On December 7th, the Montgomery County Council unanimously passed an “Emergency Climate Mobilization” resolution to cut greenhouse gas emissions in the coming years. The resolution urges jurisdictions in the United States at the federal, state, and local levels to join Montgomery County in attempting to reduce greenhouse gas emissions 80 percent by 2027 and 100 percent by 2035.
The resolution encourages other governments and the county to use all available resources to reach the ambitious goal. The resolution also requires various leaders and important organizations throughout the county including the County Executive, local school system, and the Parks and Planning Department to inform the council on the methods they plan to implement to meet the goal of reducing greenhouse gas emissions.
Activists and lawmakers said the resolution will put the county in the right direction, even though the standards will be difficult to meet. Council member Mark Elrich, a lead sponsor of the resolution, supported the ambitious time frame for the goal.
“If your goal is 2050, then you’ll develop policies that are even slower. So we’re better off trying to do this on a ‘short track’ rather than a ‘long track’,” he said.
Council member George Leventhal emphasized the importance of the resolution. “The climate is changing,” he explained. “It’s changing around our eyes. This resolution speaks to local actions. It speaks to goals we should adhere to in our community.”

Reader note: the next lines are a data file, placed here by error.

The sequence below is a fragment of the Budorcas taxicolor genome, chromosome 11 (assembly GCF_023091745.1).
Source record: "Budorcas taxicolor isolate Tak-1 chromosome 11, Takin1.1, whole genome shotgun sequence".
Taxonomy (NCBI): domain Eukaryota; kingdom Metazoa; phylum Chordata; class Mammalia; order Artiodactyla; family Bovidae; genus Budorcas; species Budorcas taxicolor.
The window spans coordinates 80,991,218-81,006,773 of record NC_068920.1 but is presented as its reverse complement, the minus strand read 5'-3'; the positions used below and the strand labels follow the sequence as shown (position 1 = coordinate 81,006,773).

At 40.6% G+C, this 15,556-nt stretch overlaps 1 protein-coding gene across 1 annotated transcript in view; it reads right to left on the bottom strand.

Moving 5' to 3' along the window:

The resolution comes after the President of United States Donald Trump announced plans to withdraw the country from the Paris Climate Accord on June 1. The President, along with Energy Secretary Rick Perry and Environmental Protection Agency Administrator Scott Pruitt, have repeatedly questioned the role of humans in spurring global warming. After United States left the Accord, the Montgomery County Council passed a resolution reaffirming its commitment to reaching the standards set at the Paris Climate Accord.
Over the next six months, the council intends to gather ideas on the types of legislation that have potential to cut emissions quickly and efficiently. Some of the ideas being considered include composting programs, greener building codes, initiatives to boost the use of electric cars and solar panels, and increased investment in renewable energy. Local activists are particularly focused on shutting down a trash incinerator and a coal and gas plant in Dickerson.
Winston Churchill High School sophomore Kaya Ozgun appreciated the efforts of the council in fighting climate change: “I agree with the resolution. I believe it is important to combat climate change.”
Saint Andrew’s Episcopal School sophomore Holden Cook also supported the action taken by the council. He said “I think climate change is very important.”
Article by MoCo Student staff writer Bilal Choudry of Winston Churchill High School